The answer is very simple. The displacer is exactly what it must do (in this case ) displace water.
In the vertical position it will sink (displace water) only until the water it displaces equals the weight of the displacer.

Not hard to understand.
To displace water for the entire length of the displacer would require it to weight as much as it's exact volume in water.
If it does not, it will sink only to a point where the water it displaces is equal in weight to the displacer.

I think this will be a problem unless it can be done in an additional step just to raise the displacer.

Offline Grumage

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Re: Cadman’s Hydrostatic Displacement Engine
« Reply #39 on: June 26, 2019, 06:26:35 PM »
Thank you very much Graham!

As happy as I am to see that, I believe there is an error, but one that could easily be correted.

This is how I figure it: and please someone correct me if this is wrong
area of your 3/4” piston with a 1/8” hole is 0.4295 sq in
area of my 6” piston with a 3/4” rod is 26.4126 sq in
that gives a ratio of 61.4962 to 1
the scaled piston assembly weight would be 0.2764 lbs or 125.39 grams. (17 / 61.4962)
I get 5” piston length at 1:8 scale. (40 /8)

And BTW, you don’t need to grease the rod, that just adds resistance. It will either displace the water or not.

If my figures are correct, would it be too much to ask for you to drill partial holes around your center hole in your rod until it weighs 125 grams, then rerun your test?

It would be very appreciated and save me a lot of work if you can.

Regards,
Cadman

PS steel weighs 0.283 lbs per cu in. or 128.37 g

You're most welcome.   :)

Brad and I have been in conversation about the issue already.

So the piston needs to be 5" long and approximately 125 g in weight?

Cheers Graham.

Offline Cadman

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Re: Cadman’s Hydrostatic Displacement Engine
« Reply #40 on: June 26, 2019, 06:41:30 PM »
5" for 1:8 scale. The 125 g is according to my figures trying to scale the piston weight so the psi under the piston would be scaled.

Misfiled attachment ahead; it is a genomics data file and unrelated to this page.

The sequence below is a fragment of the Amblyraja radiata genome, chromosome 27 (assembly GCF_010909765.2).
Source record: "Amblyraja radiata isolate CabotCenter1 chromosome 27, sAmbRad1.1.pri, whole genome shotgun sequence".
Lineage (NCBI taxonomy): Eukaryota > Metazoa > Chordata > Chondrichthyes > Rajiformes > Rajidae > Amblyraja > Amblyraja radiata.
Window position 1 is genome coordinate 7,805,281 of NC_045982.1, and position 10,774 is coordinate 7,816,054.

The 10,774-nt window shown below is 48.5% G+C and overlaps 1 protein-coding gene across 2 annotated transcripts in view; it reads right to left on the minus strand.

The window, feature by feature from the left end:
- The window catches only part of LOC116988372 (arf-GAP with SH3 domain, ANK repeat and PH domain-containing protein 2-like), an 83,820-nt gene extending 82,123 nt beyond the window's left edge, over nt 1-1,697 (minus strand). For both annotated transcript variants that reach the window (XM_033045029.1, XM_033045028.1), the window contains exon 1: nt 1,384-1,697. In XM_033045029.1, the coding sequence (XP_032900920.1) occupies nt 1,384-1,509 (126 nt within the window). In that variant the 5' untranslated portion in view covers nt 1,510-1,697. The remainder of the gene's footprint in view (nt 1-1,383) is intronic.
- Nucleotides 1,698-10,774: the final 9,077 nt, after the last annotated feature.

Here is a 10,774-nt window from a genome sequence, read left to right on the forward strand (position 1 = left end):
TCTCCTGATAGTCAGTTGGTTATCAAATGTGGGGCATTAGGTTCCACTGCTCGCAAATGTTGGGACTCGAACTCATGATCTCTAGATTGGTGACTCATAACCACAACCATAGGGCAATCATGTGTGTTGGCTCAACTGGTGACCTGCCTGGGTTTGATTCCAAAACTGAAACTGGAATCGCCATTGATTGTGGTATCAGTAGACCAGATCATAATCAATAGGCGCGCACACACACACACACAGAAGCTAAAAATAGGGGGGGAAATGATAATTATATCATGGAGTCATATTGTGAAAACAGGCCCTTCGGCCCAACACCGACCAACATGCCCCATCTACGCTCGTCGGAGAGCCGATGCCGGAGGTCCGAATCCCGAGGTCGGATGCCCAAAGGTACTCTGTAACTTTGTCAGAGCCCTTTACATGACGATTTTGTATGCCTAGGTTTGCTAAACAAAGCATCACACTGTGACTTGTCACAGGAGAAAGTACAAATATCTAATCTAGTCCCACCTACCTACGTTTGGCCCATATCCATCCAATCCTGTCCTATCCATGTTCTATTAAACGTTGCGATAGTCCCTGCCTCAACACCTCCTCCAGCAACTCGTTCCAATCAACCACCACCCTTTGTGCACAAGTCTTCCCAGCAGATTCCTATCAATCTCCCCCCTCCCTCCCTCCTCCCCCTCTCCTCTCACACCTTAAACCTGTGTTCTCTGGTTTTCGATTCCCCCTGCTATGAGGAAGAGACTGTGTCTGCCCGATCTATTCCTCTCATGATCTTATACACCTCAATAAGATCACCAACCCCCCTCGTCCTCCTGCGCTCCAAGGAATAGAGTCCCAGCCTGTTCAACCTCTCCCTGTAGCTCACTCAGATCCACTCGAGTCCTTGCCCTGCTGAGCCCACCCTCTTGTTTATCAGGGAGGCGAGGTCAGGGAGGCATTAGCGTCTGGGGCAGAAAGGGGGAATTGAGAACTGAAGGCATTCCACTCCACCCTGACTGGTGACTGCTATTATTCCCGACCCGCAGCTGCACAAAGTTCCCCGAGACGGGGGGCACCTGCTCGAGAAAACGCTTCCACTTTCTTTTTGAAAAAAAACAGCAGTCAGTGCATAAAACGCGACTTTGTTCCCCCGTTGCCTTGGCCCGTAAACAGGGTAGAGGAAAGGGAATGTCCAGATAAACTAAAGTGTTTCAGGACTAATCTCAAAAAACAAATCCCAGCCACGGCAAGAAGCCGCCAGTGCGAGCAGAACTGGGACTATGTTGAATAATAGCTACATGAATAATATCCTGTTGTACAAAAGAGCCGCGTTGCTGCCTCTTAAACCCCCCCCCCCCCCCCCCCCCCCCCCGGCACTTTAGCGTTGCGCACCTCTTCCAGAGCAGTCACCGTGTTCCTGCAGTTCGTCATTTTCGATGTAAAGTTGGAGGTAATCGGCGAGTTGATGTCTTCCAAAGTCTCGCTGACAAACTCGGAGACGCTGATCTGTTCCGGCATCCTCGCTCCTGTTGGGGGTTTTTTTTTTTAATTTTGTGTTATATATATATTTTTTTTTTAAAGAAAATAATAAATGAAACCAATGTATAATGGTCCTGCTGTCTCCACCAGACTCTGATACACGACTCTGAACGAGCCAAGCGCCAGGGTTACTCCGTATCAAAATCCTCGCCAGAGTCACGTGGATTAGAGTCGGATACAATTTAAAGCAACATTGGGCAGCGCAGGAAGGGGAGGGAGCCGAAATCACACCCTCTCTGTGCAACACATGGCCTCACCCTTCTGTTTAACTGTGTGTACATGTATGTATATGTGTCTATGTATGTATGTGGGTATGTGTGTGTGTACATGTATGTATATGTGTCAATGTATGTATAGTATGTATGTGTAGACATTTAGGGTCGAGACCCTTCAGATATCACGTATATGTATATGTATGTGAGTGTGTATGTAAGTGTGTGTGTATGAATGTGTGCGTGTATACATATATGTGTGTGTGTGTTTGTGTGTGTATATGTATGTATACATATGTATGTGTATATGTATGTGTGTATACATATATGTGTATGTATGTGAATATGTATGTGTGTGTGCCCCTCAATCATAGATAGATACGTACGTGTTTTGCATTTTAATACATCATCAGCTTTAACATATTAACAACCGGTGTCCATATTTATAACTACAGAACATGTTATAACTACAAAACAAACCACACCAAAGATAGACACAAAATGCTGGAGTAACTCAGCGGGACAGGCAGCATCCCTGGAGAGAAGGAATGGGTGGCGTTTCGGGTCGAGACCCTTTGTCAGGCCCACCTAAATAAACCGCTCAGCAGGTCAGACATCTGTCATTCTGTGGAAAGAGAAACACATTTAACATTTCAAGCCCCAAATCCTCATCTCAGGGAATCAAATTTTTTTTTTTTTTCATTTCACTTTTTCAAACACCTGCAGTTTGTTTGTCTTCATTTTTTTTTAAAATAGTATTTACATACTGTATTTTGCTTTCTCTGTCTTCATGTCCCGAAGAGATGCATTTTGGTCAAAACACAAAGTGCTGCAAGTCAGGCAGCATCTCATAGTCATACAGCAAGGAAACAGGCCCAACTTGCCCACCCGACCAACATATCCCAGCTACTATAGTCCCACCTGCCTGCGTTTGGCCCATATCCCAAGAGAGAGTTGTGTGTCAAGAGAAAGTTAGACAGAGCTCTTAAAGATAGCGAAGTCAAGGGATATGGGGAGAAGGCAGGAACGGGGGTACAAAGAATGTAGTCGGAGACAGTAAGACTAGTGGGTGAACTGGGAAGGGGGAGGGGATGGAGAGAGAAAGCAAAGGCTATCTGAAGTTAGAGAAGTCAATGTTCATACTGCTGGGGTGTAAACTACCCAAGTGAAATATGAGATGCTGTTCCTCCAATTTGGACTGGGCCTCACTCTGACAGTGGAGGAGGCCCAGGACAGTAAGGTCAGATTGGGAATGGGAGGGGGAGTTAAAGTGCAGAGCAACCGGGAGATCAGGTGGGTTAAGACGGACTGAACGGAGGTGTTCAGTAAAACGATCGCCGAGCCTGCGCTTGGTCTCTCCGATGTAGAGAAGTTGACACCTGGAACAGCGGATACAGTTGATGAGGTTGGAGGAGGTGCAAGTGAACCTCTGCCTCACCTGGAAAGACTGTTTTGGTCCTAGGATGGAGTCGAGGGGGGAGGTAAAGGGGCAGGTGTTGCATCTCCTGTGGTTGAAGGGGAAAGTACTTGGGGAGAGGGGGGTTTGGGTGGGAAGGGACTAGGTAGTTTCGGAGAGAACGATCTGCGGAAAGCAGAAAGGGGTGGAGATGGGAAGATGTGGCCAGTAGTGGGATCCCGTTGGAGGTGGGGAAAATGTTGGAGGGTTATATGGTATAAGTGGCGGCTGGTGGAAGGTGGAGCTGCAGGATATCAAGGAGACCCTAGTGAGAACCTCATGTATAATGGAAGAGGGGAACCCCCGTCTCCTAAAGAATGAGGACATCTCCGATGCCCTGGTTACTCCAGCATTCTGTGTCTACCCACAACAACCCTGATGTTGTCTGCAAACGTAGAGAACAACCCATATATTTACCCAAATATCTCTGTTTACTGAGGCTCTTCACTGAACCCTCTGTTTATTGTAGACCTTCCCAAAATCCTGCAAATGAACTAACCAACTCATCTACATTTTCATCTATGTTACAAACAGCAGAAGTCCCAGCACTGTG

I think my figures are right but would appreciate a confirmation. My head is quite foggy today.

Respectfully
Cadman

Offline Grumage

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Re: Cadman’s Hydrostatic Displacement Engine
« Reply #41 on: June 26, 2019, 06:47:46 PM »
Post script.

Aren't we forgetting about the fact that the displacer piston is attached to the power piston assembly?

Wasn't the figure of 20 Lbs mentioned?

Cheers Graham.

Offline Cadman

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Re: Cadman’s Hydrostatic Displacement Engine
« Reply #42 on: June 26, 2019, 08:06:24 PM »
In the analysis I posted, 17 lbs included the whole assembly.
If you want to use 20 lbs, that's OK at this point.
Maybe that's what it needs to be. It's a work in progress.

Cheers
Cadman

PS. We want to use the lightest piston assembly that will do the job. The lighter it is, the more power we'll have on the up stroke.

Floor

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Re: Cadman’s Hydrostatic Displacement Engine
« Reply #43 on: June 26, 2019, 10:34:23 PM »
Just an Idea, as an aside, not to distract from the good progress.

In the drawing the fluid is flowing down from the reservoir  to the power piston
it would then lift the displacement piston represented as the weight.  Don't know how
it would then reverse.

Offline tinman

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Re: Cadman’s Hydrostatic Displacement Engine
« Reply #44 on: June 27, 2019, 05:16:29 AM »
The answer is very simple. The displacer is exactly what it must do (in this case ) displace water.
In the vertical position it will sink (displace water) only until the water it displaces equals the weight of the displacer.

Not hard to understand.
To displace water for the entire length of the displacer would require it to weight as much as it's exact volume in water.
If it does not, it will sink only to a point where the water it displaces is equal in weight to the displacer.

I think this will be a problem unless it can be done in an additional step just to raise the displacer.

That is not correct.

Here we are dealing with hydraulic pressures and forces,not buoyancy forces.


Brad